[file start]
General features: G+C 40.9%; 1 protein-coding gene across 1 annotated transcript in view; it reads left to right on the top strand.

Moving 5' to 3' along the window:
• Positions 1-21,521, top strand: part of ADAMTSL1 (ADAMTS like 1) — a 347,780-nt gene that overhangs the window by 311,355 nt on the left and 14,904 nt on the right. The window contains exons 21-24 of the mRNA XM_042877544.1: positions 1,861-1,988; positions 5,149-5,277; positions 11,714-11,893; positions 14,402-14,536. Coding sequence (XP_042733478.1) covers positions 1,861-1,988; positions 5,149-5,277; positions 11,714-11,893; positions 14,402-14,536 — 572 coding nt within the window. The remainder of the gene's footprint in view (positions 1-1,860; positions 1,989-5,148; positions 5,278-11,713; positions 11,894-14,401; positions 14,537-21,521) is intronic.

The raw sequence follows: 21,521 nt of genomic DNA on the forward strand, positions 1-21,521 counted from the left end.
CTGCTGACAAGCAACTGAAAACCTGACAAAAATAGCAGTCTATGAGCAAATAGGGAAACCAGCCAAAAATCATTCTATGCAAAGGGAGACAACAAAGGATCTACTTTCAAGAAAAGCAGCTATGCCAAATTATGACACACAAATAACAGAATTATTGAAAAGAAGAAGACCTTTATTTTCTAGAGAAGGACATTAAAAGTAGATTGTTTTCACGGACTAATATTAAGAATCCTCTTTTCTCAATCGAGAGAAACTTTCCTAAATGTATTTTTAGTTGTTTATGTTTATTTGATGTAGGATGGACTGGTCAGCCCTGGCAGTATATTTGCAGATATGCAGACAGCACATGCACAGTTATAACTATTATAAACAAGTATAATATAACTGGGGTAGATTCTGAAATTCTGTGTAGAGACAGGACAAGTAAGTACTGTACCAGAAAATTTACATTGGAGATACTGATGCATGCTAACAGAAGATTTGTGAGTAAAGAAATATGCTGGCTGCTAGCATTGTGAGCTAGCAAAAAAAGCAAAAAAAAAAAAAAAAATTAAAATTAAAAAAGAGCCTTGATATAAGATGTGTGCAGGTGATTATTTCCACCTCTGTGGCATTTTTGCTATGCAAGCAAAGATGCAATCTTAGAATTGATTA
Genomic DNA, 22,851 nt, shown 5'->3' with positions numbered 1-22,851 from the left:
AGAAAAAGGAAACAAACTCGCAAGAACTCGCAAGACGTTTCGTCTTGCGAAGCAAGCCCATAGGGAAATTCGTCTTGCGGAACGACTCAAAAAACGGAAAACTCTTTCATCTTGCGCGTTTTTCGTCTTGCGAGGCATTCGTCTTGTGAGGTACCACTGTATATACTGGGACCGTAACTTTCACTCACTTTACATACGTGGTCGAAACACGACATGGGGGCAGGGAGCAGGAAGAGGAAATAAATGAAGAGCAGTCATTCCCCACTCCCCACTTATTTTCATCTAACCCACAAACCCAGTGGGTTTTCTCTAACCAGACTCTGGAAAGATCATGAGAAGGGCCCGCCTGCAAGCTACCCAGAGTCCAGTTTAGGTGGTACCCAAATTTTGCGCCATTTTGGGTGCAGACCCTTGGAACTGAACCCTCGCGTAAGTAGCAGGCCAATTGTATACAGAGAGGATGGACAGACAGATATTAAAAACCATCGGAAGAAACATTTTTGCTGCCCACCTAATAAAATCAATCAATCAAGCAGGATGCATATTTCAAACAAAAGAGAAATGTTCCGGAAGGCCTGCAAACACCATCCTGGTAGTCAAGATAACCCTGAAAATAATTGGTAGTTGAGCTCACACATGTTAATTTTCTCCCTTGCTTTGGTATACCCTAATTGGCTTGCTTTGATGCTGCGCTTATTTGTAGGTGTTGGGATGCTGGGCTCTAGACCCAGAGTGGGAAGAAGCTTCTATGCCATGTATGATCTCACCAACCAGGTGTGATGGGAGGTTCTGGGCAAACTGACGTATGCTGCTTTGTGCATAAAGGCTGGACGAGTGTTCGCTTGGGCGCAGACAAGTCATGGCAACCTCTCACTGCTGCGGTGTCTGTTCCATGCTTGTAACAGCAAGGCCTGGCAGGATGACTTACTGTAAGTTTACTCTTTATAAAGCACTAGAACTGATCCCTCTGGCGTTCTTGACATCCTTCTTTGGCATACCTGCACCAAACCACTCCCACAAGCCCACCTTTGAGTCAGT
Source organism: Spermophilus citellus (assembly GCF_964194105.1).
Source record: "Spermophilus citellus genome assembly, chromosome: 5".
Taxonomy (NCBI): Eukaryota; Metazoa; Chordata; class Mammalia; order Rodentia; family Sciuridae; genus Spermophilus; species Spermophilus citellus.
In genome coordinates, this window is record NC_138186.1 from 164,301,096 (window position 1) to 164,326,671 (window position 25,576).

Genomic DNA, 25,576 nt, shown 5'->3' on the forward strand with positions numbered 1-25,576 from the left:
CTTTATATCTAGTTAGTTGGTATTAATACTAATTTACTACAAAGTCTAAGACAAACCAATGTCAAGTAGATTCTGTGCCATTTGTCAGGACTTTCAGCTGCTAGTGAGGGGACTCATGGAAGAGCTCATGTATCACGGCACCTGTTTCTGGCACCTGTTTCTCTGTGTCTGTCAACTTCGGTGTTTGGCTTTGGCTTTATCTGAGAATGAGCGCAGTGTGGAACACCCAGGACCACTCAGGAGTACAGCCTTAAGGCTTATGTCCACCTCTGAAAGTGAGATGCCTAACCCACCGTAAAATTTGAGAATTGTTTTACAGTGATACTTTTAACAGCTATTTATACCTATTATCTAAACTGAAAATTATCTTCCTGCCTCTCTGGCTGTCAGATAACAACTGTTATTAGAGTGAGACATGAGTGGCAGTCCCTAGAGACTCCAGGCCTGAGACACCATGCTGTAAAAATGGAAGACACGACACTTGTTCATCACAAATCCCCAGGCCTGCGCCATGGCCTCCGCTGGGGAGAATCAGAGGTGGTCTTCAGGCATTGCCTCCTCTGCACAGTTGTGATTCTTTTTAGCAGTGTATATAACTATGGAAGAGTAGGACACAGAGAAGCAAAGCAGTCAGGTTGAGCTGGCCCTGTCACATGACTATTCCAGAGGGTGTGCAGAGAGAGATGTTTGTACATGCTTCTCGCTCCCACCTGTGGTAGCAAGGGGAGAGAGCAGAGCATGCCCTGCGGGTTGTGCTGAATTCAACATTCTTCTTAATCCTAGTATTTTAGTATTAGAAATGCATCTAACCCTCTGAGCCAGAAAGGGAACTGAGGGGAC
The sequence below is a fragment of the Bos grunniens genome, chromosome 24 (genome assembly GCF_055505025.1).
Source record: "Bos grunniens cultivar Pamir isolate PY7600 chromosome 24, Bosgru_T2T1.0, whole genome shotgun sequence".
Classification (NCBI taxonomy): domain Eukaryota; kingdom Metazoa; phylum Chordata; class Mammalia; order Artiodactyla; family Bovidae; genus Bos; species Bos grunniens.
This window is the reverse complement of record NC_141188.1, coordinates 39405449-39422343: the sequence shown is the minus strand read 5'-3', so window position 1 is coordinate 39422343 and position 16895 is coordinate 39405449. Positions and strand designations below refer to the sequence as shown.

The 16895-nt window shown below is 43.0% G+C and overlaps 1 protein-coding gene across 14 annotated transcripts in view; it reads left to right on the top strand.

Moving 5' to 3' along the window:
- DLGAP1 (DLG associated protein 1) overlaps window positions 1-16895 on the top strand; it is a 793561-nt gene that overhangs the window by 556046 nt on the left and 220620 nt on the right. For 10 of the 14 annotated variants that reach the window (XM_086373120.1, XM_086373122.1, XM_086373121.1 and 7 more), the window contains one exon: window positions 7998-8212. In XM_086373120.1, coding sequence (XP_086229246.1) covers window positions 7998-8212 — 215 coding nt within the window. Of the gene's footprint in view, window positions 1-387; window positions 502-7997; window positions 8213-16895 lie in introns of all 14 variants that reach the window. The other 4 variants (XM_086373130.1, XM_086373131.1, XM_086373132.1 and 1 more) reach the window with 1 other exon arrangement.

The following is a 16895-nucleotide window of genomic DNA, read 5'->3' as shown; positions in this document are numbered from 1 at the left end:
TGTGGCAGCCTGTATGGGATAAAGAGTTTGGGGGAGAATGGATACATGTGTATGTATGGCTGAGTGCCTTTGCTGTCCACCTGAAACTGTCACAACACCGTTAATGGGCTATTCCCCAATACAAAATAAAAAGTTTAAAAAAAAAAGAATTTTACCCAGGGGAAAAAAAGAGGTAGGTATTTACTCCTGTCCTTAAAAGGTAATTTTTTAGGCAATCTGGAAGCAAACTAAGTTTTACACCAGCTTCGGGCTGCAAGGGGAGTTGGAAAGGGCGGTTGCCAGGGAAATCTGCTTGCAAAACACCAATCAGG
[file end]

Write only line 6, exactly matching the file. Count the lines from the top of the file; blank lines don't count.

Genomic DNA, 22,851 nt, shown 5'->3' with positions numbered 1-22,851 from the left: